Bay Area artist Carl Dern does cheerfully dizzy painted metal sculpture that becomes all too easy to anticipate. You know it will rest on a tiny stand with cylindrical wheels, and its off-balance juggling act will probably include a jagged circle, a small wad dangling from an arched wire, a ball and a fringe of sticks. But every now and then he finds some fresher ingredients--sail and boomerang shapes in "Bedtime Story Or," long, splay-footed "legs" in "Tango Diabolique"--that revive the amusing unexpectedness of the funk tradition.
Some of the patinaed bronze pieces assume more portentous, Italianate airs. Without added color or higgledy-piggledy clutter, a ladder missing its middle rungs or a clawlike shape takes on an elemental starkness. Dern's two sculptural personae merge in a "Chair Figure" with a trapped humanoid extending his arms to create part of the framework, as if thrusting them into the stocks of Pilgrim days.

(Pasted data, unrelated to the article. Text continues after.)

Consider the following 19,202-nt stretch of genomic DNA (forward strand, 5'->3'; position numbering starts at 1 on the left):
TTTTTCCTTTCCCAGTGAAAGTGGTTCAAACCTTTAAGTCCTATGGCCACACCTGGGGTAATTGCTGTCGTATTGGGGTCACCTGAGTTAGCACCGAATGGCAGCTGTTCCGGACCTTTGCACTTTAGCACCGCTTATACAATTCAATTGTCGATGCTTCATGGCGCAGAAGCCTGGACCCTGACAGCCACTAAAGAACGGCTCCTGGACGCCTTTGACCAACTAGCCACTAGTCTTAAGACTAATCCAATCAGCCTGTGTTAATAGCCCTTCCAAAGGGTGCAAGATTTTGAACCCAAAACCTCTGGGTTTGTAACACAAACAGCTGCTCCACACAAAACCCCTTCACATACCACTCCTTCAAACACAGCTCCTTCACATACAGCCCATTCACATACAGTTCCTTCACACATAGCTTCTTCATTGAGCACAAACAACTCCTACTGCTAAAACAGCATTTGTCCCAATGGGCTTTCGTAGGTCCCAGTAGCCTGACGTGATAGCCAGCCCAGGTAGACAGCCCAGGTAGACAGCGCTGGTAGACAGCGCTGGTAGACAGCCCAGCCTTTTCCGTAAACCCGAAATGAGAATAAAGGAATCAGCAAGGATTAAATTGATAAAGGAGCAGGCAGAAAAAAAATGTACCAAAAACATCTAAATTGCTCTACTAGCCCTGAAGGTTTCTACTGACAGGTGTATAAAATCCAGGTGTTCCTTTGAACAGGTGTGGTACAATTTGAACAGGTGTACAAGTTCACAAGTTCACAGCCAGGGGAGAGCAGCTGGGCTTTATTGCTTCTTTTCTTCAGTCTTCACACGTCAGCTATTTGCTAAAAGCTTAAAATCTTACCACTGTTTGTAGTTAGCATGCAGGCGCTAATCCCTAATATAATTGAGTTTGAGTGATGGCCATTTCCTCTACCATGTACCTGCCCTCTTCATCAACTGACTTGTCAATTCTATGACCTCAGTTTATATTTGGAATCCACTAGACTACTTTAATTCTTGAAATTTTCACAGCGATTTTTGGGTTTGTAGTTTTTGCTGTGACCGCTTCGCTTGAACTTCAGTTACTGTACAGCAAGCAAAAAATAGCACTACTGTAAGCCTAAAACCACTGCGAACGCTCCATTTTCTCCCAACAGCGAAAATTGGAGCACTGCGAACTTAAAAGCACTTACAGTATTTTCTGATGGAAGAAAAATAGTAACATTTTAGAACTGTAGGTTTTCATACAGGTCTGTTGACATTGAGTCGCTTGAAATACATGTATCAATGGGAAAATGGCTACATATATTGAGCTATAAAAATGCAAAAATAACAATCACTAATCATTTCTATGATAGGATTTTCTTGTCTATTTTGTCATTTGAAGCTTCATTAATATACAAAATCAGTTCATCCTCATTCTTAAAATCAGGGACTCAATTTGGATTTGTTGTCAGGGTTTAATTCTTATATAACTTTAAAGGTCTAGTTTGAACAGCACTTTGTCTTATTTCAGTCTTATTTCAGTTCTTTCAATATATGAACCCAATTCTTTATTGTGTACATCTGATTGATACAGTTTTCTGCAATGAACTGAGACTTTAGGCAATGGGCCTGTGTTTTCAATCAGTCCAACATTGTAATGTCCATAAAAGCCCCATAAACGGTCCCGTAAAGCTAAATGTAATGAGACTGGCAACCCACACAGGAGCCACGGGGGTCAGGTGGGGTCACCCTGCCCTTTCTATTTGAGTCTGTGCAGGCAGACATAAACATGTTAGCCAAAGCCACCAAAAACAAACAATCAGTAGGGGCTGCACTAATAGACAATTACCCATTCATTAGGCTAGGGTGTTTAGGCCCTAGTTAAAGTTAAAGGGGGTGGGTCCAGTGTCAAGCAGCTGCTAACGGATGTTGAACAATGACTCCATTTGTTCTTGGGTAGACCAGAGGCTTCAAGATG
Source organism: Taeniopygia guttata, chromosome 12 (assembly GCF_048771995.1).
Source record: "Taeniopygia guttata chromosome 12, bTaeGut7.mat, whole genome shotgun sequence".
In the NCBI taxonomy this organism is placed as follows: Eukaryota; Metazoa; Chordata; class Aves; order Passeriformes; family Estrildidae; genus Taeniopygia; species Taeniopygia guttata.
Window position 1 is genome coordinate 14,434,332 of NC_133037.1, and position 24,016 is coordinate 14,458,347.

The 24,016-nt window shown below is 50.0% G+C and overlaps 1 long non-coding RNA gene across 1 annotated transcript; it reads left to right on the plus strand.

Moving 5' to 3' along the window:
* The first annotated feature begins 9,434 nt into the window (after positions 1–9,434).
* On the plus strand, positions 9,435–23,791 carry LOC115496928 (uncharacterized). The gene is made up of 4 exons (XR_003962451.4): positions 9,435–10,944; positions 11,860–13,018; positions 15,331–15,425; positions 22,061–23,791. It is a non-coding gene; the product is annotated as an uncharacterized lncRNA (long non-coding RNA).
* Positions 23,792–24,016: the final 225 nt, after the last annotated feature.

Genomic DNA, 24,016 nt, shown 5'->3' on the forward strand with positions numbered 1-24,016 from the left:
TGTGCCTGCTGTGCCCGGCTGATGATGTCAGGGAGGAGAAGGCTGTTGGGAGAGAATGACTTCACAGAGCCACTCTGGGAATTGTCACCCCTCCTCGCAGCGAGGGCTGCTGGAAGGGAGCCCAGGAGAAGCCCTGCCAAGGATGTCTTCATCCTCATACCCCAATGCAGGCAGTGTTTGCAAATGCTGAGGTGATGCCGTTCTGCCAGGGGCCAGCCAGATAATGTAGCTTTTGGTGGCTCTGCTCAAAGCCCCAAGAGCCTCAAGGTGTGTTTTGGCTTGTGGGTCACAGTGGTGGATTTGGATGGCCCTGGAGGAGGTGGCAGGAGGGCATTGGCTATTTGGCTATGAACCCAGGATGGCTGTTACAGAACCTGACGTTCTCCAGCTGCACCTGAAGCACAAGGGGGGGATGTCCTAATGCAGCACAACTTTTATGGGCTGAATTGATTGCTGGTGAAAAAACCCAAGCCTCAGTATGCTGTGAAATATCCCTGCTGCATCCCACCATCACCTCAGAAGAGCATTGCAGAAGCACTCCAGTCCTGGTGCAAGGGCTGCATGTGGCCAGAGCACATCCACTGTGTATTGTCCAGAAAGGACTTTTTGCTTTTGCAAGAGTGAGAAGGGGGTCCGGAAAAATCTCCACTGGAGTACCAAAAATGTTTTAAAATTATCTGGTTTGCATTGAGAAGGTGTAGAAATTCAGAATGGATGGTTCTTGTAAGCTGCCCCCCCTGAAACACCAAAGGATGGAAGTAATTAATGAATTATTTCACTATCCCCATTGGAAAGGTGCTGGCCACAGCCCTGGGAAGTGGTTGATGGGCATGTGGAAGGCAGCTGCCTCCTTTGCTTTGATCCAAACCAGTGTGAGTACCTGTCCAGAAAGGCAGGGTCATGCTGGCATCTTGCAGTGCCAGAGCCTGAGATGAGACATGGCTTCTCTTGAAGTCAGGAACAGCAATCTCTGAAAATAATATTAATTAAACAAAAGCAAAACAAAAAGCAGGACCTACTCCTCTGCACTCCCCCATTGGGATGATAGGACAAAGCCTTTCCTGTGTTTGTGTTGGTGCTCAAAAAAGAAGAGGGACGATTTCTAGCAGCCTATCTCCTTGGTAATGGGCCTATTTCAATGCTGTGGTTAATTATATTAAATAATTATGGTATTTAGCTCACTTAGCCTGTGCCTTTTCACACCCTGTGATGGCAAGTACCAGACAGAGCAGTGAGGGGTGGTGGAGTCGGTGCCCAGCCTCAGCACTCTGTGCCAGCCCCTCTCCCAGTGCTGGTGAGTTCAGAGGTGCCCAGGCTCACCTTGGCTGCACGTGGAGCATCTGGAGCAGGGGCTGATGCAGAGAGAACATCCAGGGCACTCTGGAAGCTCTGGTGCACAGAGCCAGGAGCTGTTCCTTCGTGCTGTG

Dern's big charcoal drawings--ranging in theme from sketchily fake industrial diagrams and hulking hardware fixtures to a dreamy landscape of forked trees and a doughnut moon--sometimes lean too hard on Guston. Inconclusive so far, they may need more time to hibernate. (Gallery 454 North, 454 N. Robertson Blvd., to Dec. 4.)